> The client mail server would serve whatever combination > I would like make a big server with qmail +vpopmail +mysql +procmail. > I think in this structure: > Server 1: Mx domain + smtp delivery +filters (Antispam, user filter(procmail) > and antivirus) > This server basically is the mail gateway of all domains, where is passed in > the filters rules per domain and redirect all mails to server 2 > > Server 2: Pop3 accounts + mysql server > Here is created all accounts. > > This schema is good for multiple domains?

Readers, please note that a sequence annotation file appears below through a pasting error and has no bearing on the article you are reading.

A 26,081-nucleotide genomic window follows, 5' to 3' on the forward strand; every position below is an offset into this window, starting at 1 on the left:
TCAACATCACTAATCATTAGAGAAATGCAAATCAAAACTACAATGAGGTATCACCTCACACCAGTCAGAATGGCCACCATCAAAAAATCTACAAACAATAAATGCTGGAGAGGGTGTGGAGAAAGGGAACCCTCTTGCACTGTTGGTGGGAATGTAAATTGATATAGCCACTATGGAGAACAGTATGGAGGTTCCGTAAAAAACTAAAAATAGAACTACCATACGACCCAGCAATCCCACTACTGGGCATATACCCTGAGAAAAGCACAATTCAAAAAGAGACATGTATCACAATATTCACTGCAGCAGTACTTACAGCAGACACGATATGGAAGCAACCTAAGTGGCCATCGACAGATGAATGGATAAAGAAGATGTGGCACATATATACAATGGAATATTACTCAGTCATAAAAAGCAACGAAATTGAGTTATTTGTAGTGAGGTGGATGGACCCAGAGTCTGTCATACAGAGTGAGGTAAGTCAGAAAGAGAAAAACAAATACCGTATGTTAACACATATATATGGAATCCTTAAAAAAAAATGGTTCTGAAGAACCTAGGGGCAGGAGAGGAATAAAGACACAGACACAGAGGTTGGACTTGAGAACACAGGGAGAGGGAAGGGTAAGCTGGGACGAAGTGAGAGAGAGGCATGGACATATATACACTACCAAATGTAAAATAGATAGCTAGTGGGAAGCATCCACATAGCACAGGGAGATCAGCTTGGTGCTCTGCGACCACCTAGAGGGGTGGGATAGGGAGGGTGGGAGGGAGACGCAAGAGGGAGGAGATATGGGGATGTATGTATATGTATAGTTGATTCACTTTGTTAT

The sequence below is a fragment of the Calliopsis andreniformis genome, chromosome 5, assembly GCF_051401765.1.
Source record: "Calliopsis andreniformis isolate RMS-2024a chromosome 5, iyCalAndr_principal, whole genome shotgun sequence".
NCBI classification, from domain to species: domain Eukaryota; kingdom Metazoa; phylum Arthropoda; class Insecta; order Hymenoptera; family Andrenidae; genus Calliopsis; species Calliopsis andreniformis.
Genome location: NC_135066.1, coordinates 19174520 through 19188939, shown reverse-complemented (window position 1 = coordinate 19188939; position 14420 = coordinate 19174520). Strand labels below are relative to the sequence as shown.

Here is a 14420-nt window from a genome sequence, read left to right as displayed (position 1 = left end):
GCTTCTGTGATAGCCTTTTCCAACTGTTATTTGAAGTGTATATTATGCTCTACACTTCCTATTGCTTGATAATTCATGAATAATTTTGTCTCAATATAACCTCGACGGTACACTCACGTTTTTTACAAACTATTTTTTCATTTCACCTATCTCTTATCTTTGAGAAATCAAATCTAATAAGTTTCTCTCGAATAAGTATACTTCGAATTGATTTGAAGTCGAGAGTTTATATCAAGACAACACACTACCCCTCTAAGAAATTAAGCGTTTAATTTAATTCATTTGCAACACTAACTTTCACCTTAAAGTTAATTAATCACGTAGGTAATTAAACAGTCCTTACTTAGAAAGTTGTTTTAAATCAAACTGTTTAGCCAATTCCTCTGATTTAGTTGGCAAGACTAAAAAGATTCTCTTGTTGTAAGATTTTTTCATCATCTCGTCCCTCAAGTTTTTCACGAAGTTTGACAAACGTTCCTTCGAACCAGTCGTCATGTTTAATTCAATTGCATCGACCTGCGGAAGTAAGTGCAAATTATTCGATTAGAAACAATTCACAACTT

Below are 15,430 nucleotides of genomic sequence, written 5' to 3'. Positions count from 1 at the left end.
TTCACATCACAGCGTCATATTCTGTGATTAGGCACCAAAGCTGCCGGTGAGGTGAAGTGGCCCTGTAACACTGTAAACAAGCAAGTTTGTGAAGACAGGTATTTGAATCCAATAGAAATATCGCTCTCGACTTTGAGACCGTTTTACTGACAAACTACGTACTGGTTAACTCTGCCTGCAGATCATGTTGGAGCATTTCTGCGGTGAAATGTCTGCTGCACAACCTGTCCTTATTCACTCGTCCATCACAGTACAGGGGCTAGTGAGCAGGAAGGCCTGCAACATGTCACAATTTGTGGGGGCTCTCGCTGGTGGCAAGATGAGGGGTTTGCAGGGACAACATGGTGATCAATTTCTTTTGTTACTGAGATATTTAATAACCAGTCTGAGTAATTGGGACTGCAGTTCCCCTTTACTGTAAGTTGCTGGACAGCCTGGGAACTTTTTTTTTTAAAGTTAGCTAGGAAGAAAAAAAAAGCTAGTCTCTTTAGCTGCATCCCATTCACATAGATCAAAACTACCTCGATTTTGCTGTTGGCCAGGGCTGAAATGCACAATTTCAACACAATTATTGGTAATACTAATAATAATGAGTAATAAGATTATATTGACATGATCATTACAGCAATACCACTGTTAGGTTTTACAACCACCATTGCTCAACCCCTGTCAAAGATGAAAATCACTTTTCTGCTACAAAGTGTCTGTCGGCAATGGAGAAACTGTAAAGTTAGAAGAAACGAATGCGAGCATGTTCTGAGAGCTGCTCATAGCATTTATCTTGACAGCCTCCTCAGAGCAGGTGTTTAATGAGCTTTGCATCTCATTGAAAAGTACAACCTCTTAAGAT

Based on my experience, I agree, but I might split Server2 into Server2 (delivery/storage/database) and Server3 (pop/imap/webmail servers for clients). I include more details below for one economical infrastructure I worked with. It's not a HOWTO, but knowing what someone else has done might help guide you instead of figuring it out from scratch. > Another question is how do i do the message delivery the messages from > server 1 to server2? Qmail! :^) In /var/qmail/control/smtproutes, set it so that all mail goes to Server2 (eg: ":server2.mydomain.com"). If you're fancy, you can try QMTP instead of SMTP. -- Eric Ziegast A sample large server environment (hundreds of domains, thousands of users) I once helped with: The MX record points to multiple cheap parallel inbound mail servers: - Single CPU PC at the best Price/Performance cost. I've found that one can build these for $300 each. You will find that when doing Virus/Spam scanning that the first bottleneck that you hit (out of CPU/memory/disk/network) is CPU. All of the regular expression searching on an e-mail message takes processing power. Assuming you have enough RAM, disk I/O would be the next bottleneck. I found a good balance AMD 1800+ motherboard /w 512MB PC133 RAM and 7200RPM IDE. Another option is investing in a very fast multi-processor Intel screamer with lots of RAM, but the cheap and disposable dervers are linearly scalable. - RAM depends on how many simultaneous connections you want to be allowed for Spam/Virus filtering. I used 512MB on a cheap system becasue RAM is cheap these days. I usually ran out of CPU before memory. If the OS uses any significant amount of virtual memory, you need more RAM. Run vmstat. If "pi" or "po" is above 0, you need more RAM or need to lower the number of simultaneous connections allowed by qmail (eg: "concurrencyincoming" in /var/qmail/control). The inbound server is your "mail firewall" and doesn't have time for paging to disk when the message load is high. - Hardware or softare RAID1 7200+ RPM IDE drives is sufficient. I have been told by a Linux integrator that Linux software RAID1 can be faster than the RAID1 provided by hardware controllers. If you have a budget for SCSI, use it. You need merely a 9GB drive in an inbound relay server anyway because the mail doesn't sit on the server. In fact, you may see a disk I/O improvement if you limit /var/qmail/queue to a 2GB partition of the hard drive. If you don't need the space, you don't need to have the disk head potentially cross the entire disk to find data. If you select a hardware RAID controller, prefer a controller that has non-volatile RAM or RAM /w a battery. This will allow the controller to use write-back mode on write and significantly reduce response time between the computer and the hard drives. - While I love OpenBSD and FreeBSD, I've used Linux for Qmail services because I've had other Linux-capable staff that could help administer the servers. Another advantage to Linux is ReiserFS. I have used ReiserFS on /var/qmail/queue partitions with success after applying the fsync patches. (http://www.jedi.claranet.fr/qmail-reiserfs-howto.html) ReiserFS performs well with thousands of files in a directory and allows you to keep the default hash value (23) for the spool directory. If using ufs (Solaris/BSD), consider compiling a queue hash value of some large prime number (like 101). If using Linux without ReiserFS, at least use ext3 instead of ext2 so that you can recover after a crash. If using Solaris, consider VxFS if you have the ability to use it. A standard fsck of a non-journaled filsystems used for qmail REALLY sucks. Aside: I don't export ReiserFS over NFS - just use it for the mail relays themselves. For vpopmail directories, I use filesystems that are known to be tried and tested in heavy read/write environments under NFS. I hope ReiserFS gets to this state, but at the time of my implementation, it was easier for me to use ext3 for vpopmail dirs. - I followed instructions for using QmailScanner /w SpamAssassin (spamc -f -c) and a Virus checker. I found QmailScanner to be quite inefficient and significantly rewrote it to not break up the message into a zillion pieces for its internal scanning. SpamAssassin (spamd) does that for you anyway, and so do virus scanning software. I'd have the qmail-scanner programs mark the messages with a "X-Spam-Status" and "X-Virus-Status" header and forward the message to my central mail server. Filtering software (your choice is procmail) on the central mail server wouldn't have to scan messages, just headers to figure out what to do with the message. - One well-balanced server was able to handle 40 simultaneous connections while filtering each message. I started with two servers. If the load increased, I could add more. At $400 each, using generic mid-tower boxes, it was easy to justify new boxes. The central mail storage server: - The vpopmail directories and mysql server should be servered from a machine with a reliable motherboard and reliable storage. CPU load isn't necessary. Memory isn't necessary. 512MB RAM is still sufficient, and a 1GHz processor was still plenty. If you have access to a Network Appliance back-end, I recommend it highly, but if you're like me, you don't have much of a budget. I would use fast SCSI 73GB drives (10000+ RPM) in a RAID1 configuration. I would have a hot-spare drive. I would have NVRAM on the RAID controller if possible. If using Linux, I'd use ext3 if NFS were required (ReiserFS is this is also my POP/IMAP server). If I need more storage, I'd add more RAID1 pairs to the SCSI chain. You main bottleneck is likely to be disk I/O. Use iostat to see if read/write requests need to wait. If - In one setup, I put mysql and final qmail delivery into a large spool on one server. I then had POP3 clients and Web clients access the spool via NFS. If I needed more I/O between clients and theirmail, I culd add more cheap client servers. I used hardware RAID0+1 SCSI storage on the main Vpopmail home directory with ext3 (not ReiserFS because NFS reliability for ReiserFS had not yet been proven). I used 73GB partitions. If you have a good budget, consider using Network Appliance filers for your back end storage. They're fast and reliable and is amazingly good at random disk I/O when you use many spindles in a RAID group. - If something catostrophic ever happens to your qmail/vpopmail storage server, a user might live with an outage for a couple hours, but not for a full day. I would have a backup IDE disk that would be ready to to serve in the event that the primary storage is unavailable. I would do rsyncs between the primary storage and the backup drive as often as possible (at least once a day). The directory structure with alot of e-mail accounts would take alot of time to recreate. Having it available on a disk nearby helps. I haven't had to use a backup disk, but I sleep better knowing it's there. I know the backup disk would be slower than primary storage and add a bottleneck, but it's better than being down. - If you're going to use procmail or other filtering software, consider doing what you can to minimize the impact of the filtering on the storage server. - One method is having all filtering done on the inbound servers and perform final mailbox delivery from the filtering servers into an NFS vpopmail spool. Synchronization and idempotency of NFS writes shouldn't be an issue for qmail, but it could seriously lock up inbound delivery if NFS ever fails. ("mount -o rw,soft,intr,noatime ...") - Another method is having filtering and final delivery done on the mail storage server itself. There's less network traffic with this method compared to NFS, and qmail's queueing allows the inbound servers to handle an outage on the main mail server gracefully (sessions tempfail and queu up), but now there's significant processing being done on the central mail server. The central server could become a processing bottleneck, and it's possible that a high enough load for procmail filtering could make it less responsive to clients (POP, etc). You never want to overwhelm your file server doing non-file-server tasks. If you run procmail on the central storage server, at least use "nice 10 COMMAND". I'm also wary of the security implications of running promail on the same server central to mail processing for everyone. What if someone introduces a program as part of the procmail filters that has a security bug or sucks up all available CPU on the server? I generally shy away from this scenario. - At one site, I implemented a batch processing system. Mail would be "delivered" by vdelivermail program into a user's mail spool on the central storage server. The user would not be able to run any filters on inbound mail. By "delivered", I mean that the message would exist in ~user/Maildir/tmp/MESSAGE#. I would have vdelivermail stop before moving the message into the "new" subdirectory and instead append the message delivery information to a file that got rolled every minute. After a periodic delay of at least one minute, another program on the storage server would look at the list of new messages and serially process them through user-controlled filers (a jailed perl script). The customers are given some knobs for tuning (spam score threshold, sender address, recipient address, content search) and the filtering program would apply them to each batched message for final delivery. In final delivery, the message is moved into "~user/Maildir/new" or "~user/Maildir/junk" or some user-specified CourierIMAP folder. The MySql database contains a list of user preferences for their mail filtering with this program. The message is optionally tagged by the filter with "spam" in case a POP user wants to use that subject tag for filtering in their outlook mail client. The web mail and POP and IMAP servers are simply scalable via NFS: - Platform: up to 1GHz, 1GB RAM, single-disk PCs ($200) or more PCs similar to the inbound relays. - User vpopmail directories are seen via an NFS mount of the central mail storage server. - Install user-based web services (eg: pop3d, imapd, apache, sqwebmail), and SSL wrappers. Note: The nubmer of simultaneous sessions depends most upon available RAM. More sessions -> more RAM. - This server could also be the outbound SMTP server for users. One could take the POP logs and use them for POP-before-SMTP authentication, or the qmail-smtpd service could be configured for SMTP-auth with queries against the cenral MySQL server on the mail storage server. With multiple servers, SMTP-auth works better, but it is possible to create a summary of POP traffic on all servers to build a central POP-before-SMTP database. Scaling: - The database and storage server must be reliable. This server is not linearly scalable, but if properly designed, one can process a significant amount of storage before needing to upgrade. To scale this out to multiple servers, one needs a way of hashing/routing inbound mail to the correct storage server - think of how "vdominfo -d" or "vuserinfo -d" or /var/qmail/users/access are used by vdelivermail/qmail and how one might be able to use symlinks to point users into different NFS mounts. Adding a user or domain becomes more complicated if one can't use a single directory tree for their mail storage. - The mail filtering servers must have good CPU, but don't need to be reliable. They are linearly scalable. - The client access processors don't need to be reliable if you have some method for failover (IP address takeover, LVS) or load balancing (Alteon, Foundry, BigIP, etc). They are linearly scalable. Outbound smtp works better with a local "dnscache" DNS resolver (http://cr.yp.to/djbdns) than a local nameserver on the network. This is an example that can service 20000+ users well. One could decide to scale the single database/storage server with some sort of server redundancy, or create clusters of cheaper storage/database servers paired with relay/access servers. One would need a method, though, of managing accounts across multiple clusters. Scaling to 1000000 users or more would involve commercial storage systems (eg: Celerra or NetApp), load balancers (eg: Alteon), hashing users or domains into multiple clusters of access servers and storage/database managers, and custom scripting to manage the creation and removal of domains and users. One might also start looking at the cost/benefit of commercial software packages when dealing with large user bases. "Life With Qmail" is your friend: http://LifewithQmail.org . "Qmail-Scanner" is a good beginning Virus/Spam integration tool for Qmail - http://qmail-scanner.sourceforge.net/ .